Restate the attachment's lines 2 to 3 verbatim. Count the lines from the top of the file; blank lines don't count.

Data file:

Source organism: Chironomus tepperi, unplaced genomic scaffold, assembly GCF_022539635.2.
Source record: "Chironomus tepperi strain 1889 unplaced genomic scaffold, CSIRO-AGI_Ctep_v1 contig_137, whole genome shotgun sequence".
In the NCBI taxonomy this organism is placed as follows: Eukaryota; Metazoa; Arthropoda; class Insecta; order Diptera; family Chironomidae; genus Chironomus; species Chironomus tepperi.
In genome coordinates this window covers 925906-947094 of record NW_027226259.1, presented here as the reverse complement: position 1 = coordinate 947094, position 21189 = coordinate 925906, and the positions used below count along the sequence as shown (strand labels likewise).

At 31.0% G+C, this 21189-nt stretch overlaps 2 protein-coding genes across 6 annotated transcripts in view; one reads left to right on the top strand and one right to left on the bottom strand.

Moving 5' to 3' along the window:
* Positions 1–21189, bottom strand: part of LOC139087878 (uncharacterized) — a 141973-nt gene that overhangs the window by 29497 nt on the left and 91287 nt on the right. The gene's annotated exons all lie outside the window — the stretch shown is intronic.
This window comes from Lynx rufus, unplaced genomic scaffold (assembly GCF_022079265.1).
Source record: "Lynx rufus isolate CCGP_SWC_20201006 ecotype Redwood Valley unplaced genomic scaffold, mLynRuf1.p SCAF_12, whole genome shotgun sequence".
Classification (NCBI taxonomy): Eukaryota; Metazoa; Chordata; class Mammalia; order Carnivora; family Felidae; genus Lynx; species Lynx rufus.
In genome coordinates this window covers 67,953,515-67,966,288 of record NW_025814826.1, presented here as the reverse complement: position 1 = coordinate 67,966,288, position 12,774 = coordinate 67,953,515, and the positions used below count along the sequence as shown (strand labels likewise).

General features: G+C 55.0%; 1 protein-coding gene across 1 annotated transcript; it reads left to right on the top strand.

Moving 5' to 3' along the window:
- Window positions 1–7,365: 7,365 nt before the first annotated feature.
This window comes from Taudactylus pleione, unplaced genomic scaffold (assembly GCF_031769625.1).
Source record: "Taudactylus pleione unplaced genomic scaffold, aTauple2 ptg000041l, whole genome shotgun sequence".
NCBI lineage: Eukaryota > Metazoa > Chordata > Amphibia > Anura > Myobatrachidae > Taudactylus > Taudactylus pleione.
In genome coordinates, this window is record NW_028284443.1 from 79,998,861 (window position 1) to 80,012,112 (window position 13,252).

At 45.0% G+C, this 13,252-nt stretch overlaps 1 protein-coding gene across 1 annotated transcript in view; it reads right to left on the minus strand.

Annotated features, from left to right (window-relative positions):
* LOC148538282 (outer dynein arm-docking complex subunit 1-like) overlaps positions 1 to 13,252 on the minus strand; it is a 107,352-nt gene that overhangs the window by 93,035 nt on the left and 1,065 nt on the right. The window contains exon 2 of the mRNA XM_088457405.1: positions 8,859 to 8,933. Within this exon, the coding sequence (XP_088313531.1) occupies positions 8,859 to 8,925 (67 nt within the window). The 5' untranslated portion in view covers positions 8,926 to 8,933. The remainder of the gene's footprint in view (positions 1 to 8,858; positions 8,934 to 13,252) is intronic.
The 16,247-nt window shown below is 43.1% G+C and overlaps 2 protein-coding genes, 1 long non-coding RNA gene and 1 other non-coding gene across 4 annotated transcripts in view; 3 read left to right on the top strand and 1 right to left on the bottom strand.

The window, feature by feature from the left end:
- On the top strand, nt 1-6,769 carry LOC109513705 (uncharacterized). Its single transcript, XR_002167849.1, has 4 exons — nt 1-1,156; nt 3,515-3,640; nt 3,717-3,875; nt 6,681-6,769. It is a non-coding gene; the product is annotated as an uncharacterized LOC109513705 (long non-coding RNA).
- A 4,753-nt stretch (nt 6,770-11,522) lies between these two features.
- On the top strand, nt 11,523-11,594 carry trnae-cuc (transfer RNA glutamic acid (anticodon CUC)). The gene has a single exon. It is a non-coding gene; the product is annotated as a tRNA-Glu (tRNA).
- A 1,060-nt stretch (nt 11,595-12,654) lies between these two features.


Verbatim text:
Source record: "Chironomus tepperi strain 1889 unplaced genomic scaffold, CSIRO-AGI_Ctep_v1 contig_137, whole genome shotgun sequence".
In the NCBI taxonomy this organism is placed as follows: Eukaryota; Metazoa; Arthropoda; class Insecta; order Diptera; family Chironomidae; genus Chironomus; species Chironomus tepperi.